CSS sucks because we don't bother learning it.

Try learning and you won't complain anymore

Every time I hear someone complaining about how much CSS sucks, I have one question: Did you ever learn CSS? The words want to burst out of my lips but I stay silent and keep to myself. When I was much greener in this field, I used to ask the question. What I noticed is that no one was willing to change their mind. CSS sucked, it was designed by some terrible people, and now we have no choice but to maintain it. The reality is, you can say that about pretty much every programming language. Though people like to point out that CSS is not one. But do we ever set time to learn CSS?

When programmers build complex apps that communicate with dozens of other services, they forget one thing. Nowhere in the design, they think about how the result of their work will be presented to a user. In the age of microservices, it becomes ever more difficult for one person to know how all the parts connect together. Being a backend developer takes experience and dedication. You master the programming language, you study your employers architecture, you learn from those who paved the path before you. Every programmer worth their salt agrees with Peter Norvig's essay Teach Yourself programming in Ten Years.

It's inconceivable that you can learn a programming language and be effective in it in a short time. There is much more to programming than syntax. Programming is writing, it is problem solving, it is art. You build a mental model of a problem, break it into smaller pieces, and translate it into a language a computer can understand. It takes years to become really good at it.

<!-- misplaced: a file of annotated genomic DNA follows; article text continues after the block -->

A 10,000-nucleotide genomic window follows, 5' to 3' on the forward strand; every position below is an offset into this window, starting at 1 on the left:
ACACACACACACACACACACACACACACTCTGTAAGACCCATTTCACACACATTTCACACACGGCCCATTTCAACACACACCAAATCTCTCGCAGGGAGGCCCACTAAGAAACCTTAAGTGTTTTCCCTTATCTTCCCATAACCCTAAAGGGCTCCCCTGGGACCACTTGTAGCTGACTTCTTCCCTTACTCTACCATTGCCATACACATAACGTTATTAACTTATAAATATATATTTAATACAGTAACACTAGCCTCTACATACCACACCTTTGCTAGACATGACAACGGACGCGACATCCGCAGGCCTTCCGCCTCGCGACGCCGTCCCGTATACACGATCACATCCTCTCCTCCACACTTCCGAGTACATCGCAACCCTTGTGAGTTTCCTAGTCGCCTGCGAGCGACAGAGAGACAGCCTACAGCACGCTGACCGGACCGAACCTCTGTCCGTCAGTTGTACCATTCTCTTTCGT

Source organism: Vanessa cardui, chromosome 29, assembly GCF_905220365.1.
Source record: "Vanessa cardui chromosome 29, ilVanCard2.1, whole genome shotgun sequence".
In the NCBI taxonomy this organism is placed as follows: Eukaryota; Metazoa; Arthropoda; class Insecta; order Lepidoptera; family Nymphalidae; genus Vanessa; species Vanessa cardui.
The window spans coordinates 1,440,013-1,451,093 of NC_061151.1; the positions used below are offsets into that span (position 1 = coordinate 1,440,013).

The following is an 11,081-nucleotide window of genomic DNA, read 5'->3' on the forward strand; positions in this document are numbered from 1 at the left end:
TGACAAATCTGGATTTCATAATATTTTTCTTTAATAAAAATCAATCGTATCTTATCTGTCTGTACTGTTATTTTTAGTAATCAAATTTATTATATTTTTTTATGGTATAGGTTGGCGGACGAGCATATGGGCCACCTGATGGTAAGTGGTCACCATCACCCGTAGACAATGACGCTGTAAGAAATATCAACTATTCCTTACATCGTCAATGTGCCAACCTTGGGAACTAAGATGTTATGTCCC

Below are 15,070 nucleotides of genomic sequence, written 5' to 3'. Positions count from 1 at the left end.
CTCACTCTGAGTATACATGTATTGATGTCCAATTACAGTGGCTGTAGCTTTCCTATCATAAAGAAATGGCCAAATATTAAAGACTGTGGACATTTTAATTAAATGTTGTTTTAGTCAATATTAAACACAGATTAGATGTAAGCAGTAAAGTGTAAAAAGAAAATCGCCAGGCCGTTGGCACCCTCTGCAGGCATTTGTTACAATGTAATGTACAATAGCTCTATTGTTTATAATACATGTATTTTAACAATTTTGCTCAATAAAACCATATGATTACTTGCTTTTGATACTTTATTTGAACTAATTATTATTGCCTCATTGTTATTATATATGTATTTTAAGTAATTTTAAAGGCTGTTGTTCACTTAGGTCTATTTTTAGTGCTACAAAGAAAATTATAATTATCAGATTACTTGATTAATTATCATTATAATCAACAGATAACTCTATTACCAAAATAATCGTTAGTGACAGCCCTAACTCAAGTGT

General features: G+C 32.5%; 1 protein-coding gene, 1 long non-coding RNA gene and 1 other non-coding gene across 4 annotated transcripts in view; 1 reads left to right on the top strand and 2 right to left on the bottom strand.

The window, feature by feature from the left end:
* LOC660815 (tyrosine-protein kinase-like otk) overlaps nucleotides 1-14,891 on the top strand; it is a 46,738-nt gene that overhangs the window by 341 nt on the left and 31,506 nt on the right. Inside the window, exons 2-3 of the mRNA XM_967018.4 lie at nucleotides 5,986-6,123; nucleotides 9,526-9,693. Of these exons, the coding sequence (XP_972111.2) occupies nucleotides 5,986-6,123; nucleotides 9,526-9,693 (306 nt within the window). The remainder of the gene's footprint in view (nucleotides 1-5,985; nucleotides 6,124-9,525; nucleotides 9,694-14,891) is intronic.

But for some reason, we finish all parts of our application, then we start learning and writing CSS at the same time. Like a college student going through a test, saving the easy questions for last. Only, when they finally get to those questions, they are short on time and realize that it's not as easy as they thought.

CSS may not be a programming language per se, but that doesn't mean you can learn it in a day. You can learn the syntax just like you can learn the cool parts of JavaScript in a day. But using CSS to solve a design problem demands just as much planning and experience as you would with any other task.

A lot of people bring up how it was nearly impossible to align a div to the center in CSS 2. Many times, they will have an insane HTML structure that makes it impossible to do so. They will spend hours on google looking for ways to do it, and end up with a hack that works as long as you don't touch anything else on the page. With CSS 3, they'll use the same bad HTML structure and use flex box to auto-magically align it. It becomes a pain for the next person to maintain. But in their defense, they hated maintaining it too.

Imagine building an application by googling every single line of code. You end up with something that probably works as long as the circumstances don't change. Updating the application becomes a nightmare, it makes you hate programming. That's how and why people hate CSS. They never take the time to learn it. They slap a framework like bootstrap on top of their project, they use !important, they use position: absolute, they sprinkle a bunch of classes name in their HTML. They have no idea what they are doing.

Is CSS perfect? No, not at all. They could have come up with something better than margin: 0 auto to center a block element in CSS 2. They could have come up with something better than the content property in pseudo selectors. But even when I look at those issues, once I understand the behavior, I can plan how I use it.

For example, I often advise never to use position: absolute. Then people ask me, why are you using it in your code then? My answer is, never use it, so you'll know when to use it. When you give someone the ability to use position absolute, they'll align the entire page with it. They'll only notice things are broken when they use a different screen.

If you hate CSS, there are thousands of places online where you can learn it. Follow an actual course with an experienced instructor. Learn to design a page using CSS. It's much easier than your traditional programming language, but you can't understand it unless you learn it first.


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